Words – Luke Jackson
The Devil’s Toy was an original film made by director Claude Jutra in 1966 at a time when skateboarding was a new concept, just starting to gain momentum. The Devil’s Toy Redux (interactive website) highlights how skateboarding has spread around the world. However, it’s interesting to see how the general perception of skateboarding in society hasn’t changed much at all after all these years.
In 2012 the National Film Board of Canada approached individuals in several locations around the world to create modern day tributes for the interactive, in their own cities. Jess James Harris and myself were asked to represent Johannesburg. Jess James directed the film and I handled production elements, we are both also featured characters in the film. Rob Hannah (editing and logistics) and Nicholas Turvey (DOP and equipment supply) were instrumental in making it all happen, from start to finish. Givan Lotz came through with a distinctive musical contribution that helps to convey the mood.
The Johannesburg edit was filmed in just a couple of days back in 2012, at short notice. It was filmed entirely on the streets of the downtown area with the one exception being the Germiston bowl, before the bowl went under its more recent renovation. We went everywhere from Newtown, Braamfontein, Fordsburg and Bank City to Hillbrow, Doornfontein, Yeoville and Maboneng. We also spent a considerable amount of time at local spots like LBGs and Angle banks.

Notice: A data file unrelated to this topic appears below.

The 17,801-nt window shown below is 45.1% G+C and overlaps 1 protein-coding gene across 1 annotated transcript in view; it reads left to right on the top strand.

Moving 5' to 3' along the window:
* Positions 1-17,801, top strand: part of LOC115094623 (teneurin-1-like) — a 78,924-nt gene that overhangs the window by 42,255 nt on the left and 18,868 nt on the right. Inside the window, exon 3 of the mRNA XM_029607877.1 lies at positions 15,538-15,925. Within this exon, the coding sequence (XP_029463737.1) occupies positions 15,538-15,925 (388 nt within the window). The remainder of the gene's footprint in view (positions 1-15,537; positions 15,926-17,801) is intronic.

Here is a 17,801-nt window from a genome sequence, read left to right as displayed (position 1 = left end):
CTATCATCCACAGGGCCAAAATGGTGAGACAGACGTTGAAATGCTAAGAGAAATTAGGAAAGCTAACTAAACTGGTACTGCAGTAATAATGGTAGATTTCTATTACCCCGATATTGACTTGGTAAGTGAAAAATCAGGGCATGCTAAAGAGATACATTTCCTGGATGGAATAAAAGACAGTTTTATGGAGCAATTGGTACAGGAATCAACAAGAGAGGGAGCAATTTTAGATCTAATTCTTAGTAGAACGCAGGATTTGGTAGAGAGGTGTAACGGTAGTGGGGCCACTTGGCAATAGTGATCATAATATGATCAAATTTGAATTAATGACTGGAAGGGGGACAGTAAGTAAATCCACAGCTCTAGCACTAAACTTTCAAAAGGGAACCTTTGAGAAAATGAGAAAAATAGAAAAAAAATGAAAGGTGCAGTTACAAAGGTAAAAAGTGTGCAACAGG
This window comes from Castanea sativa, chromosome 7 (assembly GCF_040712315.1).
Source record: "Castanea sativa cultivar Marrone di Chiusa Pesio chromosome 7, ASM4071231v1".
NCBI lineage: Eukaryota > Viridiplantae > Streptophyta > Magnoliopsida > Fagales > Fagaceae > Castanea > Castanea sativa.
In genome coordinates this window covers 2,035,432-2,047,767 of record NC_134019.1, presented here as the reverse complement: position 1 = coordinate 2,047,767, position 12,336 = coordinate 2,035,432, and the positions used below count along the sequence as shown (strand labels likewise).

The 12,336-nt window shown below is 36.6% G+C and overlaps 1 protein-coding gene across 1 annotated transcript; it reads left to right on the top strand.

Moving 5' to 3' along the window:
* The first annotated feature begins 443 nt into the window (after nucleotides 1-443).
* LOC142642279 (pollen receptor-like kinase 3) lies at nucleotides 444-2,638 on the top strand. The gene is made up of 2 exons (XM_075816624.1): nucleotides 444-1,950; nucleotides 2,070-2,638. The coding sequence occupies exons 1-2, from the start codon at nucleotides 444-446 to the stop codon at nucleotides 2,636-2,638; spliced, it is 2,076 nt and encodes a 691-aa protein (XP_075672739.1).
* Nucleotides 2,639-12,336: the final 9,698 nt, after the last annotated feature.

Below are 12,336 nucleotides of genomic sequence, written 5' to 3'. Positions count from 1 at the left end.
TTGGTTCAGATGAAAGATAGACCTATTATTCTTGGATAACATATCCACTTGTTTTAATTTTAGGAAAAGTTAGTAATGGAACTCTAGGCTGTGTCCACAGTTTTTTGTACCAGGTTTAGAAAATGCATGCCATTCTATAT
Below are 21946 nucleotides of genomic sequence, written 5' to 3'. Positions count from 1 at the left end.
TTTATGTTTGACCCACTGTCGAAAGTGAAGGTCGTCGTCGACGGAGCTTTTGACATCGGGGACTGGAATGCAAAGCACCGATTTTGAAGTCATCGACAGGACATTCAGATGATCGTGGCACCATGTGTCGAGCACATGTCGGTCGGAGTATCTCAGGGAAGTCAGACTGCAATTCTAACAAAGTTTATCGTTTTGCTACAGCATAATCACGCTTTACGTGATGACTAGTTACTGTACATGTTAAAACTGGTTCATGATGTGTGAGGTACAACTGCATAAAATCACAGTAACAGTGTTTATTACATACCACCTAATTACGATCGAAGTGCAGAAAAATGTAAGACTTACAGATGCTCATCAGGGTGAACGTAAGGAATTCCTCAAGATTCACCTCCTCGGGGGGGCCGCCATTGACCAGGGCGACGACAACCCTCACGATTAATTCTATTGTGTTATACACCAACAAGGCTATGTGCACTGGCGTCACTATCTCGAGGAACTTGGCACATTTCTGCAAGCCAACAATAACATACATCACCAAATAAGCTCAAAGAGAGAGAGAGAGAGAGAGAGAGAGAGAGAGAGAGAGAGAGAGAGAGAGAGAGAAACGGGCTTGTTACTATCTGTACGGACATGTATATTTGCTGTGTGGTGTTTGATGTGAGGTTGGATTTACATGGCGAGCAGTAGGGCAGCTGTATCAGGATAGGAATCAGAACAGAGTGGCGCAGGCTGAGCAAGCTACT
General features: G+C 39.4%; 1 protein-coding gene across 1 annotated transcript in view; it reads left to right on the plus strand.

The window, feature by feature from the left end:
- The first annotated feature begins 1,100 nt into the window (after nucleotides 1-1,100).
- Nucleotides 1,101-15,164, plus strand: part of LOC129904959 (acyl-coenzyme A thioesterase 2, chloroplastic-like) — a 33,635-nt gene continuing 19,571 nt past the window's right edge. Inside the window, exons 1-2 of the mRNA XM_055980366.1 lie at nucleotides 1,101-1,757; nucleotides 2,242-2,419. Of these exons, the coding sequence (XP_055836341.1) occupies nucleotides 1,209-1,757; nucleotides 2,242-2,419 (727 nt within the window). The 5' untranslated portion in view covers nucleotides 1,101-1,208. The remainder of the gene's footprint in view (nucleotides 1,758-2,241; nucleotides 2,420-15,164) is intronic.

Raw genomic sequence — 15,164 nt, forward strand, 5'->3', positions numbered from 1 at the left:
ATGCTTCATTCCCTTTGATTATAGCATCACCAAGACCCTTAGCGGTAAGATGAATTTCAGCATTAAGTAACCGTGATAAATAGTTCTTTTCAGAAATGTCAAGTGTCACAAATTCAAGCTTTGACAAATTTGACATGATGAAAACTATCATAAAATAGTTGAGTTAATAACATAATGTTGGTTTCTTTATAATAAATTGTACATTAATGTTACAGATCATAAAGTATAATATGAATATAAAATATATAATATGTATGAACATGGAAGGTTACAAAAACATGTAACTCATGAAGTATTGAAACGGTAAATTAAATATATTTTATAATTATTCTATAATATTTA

The concept behind the edit is a day in the life of the city and follows a chronological sequence from early morning to night. There is no narration or subtitles because skateboarding is a universal concept, visuals tell the story. There is also very little acting because the individuals in the edit are all skateboarders from the city, not actors. We didn’t want it to include ‘cheesy’ skits.
Local skateboarders Omphile Bogatsu, Andrew Raw, Malcolm Raw, Siya Ntuli and Kevin Love kindly assisted the cause and make up the primary cast along with Jess James and myself. Other local friends like Julian Redpath, Lwando Gwili, Vaughn Molepo, Daniel Miltiadou, Daniel Tshimanga and Maddy Robolakis also joined us at times, to form a big skate crew behind the scenes.
The big group shot that features several kids was made possible by Zean Ferreira and his Nollie Faith organisation that operated in the Maboneng precinct on the east side of downtown.
The protest scene was a real protest carried out by traditional healers, through the middle of the city during our first day of filming. There was quite a bit of tension in the air and a large police presence. There was a genuine nervousness around the city that the protest might turn violent, as is so often the case downtown. Jess James grabbed the opportunity to directly take the crowd on. He was mock charged by a group of men in the crowd at one stage and then actually hit on the arm with a traditional weapon, we didn’t include that bit in the film but the camera did keep rolling. We thought at that stage that it might all go wrong but the chaos continued on down the street, followed by the police with their water cannons.
There is plenty of throwaway footage with more tricks and locations, as well as different scenarios we captured throughout the city. However, the final edit was constructed to tell a story in 6 minutes, 6 seconds and 6 frames (666) and includes several themes that were prevalent in the original.
This project was more about conveying the feeling of being a skateboarder on the streets of Johannesburg rather than about making a regular skate video. Johannesburg is truly a unique city and cruising the streets of the downtown area is a unique experience.
Check out all the edits from around world:
Here are some behind the scenes photos shot by Hanro Havenga: